Using the full range of system features enhances learners’ interactions and experience.
Today’s virtual classroom platforms offer a stunning array of tools and options. But are trainers and facilitators using those features?
For the Virtual Classrooms: Leveraging Technology for Impact research report, the Association for Talent Development surveyed 434 talent development professionals and asked whether their organizations’ virtual classroom platforms offered any of 15 different features.
Only two were unavailable on more than half of virtual classroom tools: real-time closed-captioning and built-in tutorials about using the platform. What’s more, at least three-quarters of organizations have virtual classroom platforms that offer these capabilities:
- Hand-raising prompts
- Session recording
- Classroom management functionality
- Live polls and quizzes
- Breakout rooms
- Virtual whiteboards
- Video and multimedia streaming
However, for some, the breadth of virtual classroom platform features available represented lost opportunities. On average, 13 percent of respondents who had a given platform feature did not frequently take advantage of it in their virtual classroom training.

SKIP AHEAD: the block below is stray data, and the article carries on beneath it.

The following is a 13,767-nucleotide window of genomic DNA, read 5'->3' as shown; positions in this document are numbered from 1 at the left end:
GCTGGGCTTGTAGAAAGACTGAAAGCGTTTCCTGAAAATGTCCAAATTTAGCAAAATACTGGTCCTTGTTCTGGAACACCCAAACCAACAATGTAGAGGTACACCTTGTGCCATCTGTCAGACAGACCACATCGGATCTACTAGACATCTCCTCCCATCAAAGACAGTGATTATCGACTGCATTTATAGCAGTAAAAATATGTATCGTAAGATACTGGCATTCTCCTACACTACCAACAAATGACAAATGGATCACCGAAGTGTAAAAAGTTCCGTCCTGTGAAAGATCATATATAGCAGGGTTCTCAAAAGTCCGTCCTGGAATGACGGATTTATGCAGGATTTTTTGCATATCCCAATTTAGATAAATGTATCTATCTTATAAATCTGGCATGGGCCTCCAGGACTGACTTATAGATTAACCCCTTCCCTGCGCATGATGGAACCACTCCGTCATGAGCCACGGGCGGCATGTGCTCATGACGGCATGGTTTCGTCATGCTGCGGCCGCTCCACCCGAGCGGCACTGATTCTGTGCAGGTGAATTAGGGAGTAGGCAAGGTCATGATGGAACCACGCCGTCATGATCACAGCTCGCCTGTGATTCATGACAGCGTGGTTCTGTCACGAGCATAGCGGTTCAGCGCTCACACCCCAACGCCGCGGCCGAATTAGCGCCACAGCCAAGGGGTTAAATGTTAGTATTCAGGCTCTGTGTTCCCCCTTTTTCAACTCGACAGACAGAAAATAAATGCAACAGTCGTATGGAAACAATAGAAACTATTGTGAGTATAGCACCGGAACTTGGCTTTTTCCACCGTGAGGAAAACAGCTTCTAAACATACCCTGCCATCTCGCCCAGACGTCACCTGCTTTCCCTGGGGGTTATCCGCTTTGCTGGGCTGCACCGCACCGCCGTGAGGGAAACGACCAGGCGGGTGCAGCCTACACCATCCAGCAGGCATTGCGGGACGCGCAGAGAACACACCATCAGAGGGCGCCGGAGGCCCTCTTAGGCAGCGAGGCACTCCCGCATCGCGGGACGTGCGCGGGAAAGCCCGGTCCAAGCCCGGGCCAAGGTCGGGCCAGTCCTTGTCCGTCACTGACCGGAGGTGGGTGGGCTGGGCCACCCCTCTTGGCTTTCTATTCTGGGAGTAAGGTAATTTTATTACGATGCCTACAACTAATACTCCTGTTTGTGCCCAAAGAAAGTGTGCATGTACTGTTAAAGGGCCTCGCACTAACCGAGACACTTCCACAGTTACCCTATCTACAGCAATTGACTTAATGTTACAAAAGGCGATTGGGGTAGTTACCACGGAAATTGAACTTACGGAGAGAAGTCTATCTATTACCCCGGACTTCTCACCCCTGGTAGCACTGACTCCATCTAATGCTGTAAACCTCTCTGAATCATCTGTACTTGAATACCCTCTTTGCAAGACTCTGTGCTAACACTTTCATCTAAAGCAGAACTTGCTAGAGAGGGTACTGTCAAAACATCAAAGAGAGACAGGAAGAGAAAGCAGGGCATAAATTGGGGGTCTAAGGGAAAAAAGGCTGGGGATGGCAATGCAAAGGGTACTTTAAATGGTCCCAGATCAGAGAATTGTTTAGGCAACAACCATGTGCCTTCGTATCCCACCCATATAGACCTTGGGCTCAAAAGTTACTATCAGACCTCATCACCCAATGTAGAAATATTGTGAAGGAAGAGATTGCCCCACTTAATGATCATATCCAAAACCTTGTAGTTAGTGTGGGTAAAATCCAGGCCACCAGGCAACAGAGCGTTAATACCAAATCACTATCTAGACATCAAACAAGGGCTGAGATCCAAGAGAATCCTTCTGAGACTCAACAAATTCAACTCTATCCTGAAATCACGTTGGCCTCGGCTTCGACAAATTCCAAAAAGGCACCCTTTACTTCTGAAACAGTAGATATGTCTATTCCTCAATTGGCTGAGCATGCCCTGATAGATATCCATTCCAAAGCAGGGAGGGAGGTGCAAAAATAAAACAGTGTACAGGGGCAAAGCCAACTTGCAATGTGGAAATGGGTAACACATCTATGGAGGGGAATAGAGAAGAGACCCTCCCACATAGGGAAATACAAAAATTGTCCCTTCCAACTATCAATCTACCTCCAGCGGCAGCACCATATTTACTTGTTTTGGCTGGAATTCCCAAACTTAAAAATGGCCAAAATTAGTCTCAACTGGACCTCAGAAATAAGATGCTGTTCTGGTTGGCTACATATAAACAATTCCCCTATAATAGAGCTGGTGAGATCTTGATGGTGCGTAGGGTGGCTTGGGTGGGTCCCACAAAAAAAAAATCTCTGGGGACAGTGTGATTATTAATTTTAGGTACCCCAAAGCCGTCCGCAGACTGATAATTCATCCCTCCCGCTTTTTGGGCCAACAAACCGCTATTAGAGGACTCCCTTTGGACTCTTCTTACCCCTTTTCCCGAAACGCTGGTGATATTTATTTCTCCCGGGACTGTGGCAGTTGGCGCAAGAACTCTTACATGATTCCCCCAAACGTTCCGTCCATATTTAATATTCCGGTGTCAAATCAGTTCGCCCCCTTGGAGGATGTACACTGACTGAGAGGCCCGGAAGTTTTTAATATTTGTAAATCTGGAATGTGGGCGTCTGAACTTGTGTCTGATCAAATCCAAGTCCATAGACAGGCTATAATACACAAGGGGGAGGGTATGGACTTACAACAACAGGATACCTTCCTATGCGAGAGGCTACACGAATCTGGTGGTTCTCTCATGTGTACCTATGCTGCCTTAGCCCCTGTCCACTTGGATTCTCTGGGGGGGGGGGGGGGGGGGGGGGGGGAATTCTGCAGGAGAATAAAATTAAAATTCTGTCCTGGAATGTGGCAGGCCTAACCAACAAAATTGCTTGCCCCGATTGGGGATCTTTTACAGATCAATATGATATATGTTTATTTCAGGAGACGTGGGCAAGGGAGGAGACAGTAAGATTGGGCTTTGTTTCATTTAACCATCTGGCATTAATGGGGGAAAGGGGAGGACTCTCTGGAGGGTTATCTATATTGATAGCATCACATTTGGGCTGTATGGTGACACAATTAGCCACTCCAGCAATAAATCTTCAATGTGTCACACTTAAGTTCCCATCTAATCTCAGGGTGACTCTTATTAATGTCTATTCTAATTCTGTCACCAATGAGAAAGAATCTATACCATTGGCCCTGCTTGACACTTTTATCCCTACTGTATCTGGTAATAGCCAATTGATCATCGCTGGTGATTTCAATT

High-performing organizations—those doing well across several key business areas and with talent development functions that make strong contributions to organizational performance—tend to use the available features at a much higher rate. They are also much more likely to use a few specific features, including screensharing, polls and quizzes, and breakout rooms.
Darryl Wyles, a facilitator for ATD Education, points out that leveraging virtual classroom platform features leads to more meaningful virtual classroom training, because those tools support interactions that may otherwise be impossible in a virtual environment.
“Today’s virtual classroom features mimic what we see in the traditional classroom setting,” he said in an interview for the report. “We can take advantage of them to establish a connection with our audience and provide a more engaging class, and they also give learners the ability to connect with each other.”
Wyles advises talent development leaders to create shared accountability for leveraging virtual classroom platform features among their trainers and instructional designers. In his experience, it’s important “to incorporate the features into learning design to prompt the facilitator to use them,” but facilitators also need to practice using those features until they build comfort with them.
“I encourage facilitators and designers to participate in a pilot test of any virtual classroom course, but facilitators should also go back and listen to recordings of those sessions,” explained Wyles. “There’s so much information you can glean from a recording that enables you to sharpen your skills with your platform and its tools.”
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